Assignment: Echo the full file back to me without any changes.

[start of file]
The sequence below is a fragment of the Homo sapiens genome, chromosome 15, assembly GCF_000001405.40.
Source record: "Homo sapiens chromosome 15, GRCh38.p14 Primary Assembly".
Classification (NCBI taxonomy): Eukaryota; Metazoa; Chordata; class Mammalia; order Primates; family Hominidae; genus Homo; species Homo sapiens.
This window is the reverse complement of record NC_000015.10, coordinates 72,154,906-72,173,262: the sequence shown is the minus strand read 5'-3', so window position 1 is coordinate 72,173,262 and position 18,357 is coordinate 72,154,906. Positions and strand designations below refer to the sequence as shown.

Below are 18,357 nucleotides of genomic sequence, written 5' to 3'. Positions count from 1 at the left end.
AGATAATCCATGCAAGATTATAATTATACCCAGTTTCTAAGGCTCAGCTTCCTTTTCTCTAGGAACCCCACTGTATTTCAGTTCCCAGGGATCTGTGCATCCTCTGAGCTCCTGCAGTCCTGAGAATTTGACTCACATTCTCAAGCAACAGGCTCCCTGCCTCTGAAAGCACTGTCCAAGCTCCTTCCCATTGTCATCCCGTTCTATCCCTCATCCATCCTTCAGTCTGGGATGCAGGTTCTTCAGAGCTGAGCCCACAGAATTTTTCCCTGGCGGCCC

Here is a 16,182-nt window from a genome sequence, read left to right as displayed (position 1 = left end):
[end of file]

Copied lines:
The sequence below is a fragment of the Homo sapiens genome, chromosome 15, assembly GCF_000001405.40.
Source record: "Homo sapiens chromosome 15, GRCh38.p14 Primary Assembly".
Classification (NCBI taxonomy): Eukaryota; Metazoa; Chordata; class Mammalia; order Primates; family Hominidae; genus Homo; species Homo sapiens.
This window is the reverse complement of record NC_000015.10, coordinates 72,154,906-72,173,262: the sequence shown is the minus strand read 5'-3', so window position 1 is coordinate 72,173,262 and position 18,357 is coordinate 72,154,906. Positions and strand designations below refer to the sequence as shown.

Below are 18,357 nucleotides of genomic sequence, written 5' to 3'. Positions count from 1 at the left end.
AGATAATCCATGCAAGATTATAATTATACCCAGTTTCTAAGGCTCAGCTTCCTTTTCTCTAGGAACCCCACTGTATTTCAGTTCCCAGGGATCTGTGCATCCTCTGAGCTCCTGCAGTCCTGAGAATTTGACTCACATTCTCAAGCAACAGGCTCCCTGCCTCTGAAAGCACTGTCCAAGCTCCTTCCCATTGTCATCCCGTTCTATCCCTCATCCATCCTTCAGTCTGGGATGCAGGTTCTTCAGAGCTGAGCCCACAGAATTTTTCCCTGGCGGCCC

Here is a 16,182-nt window from a genome sequence, read left to right as displayed (position 1 = left end):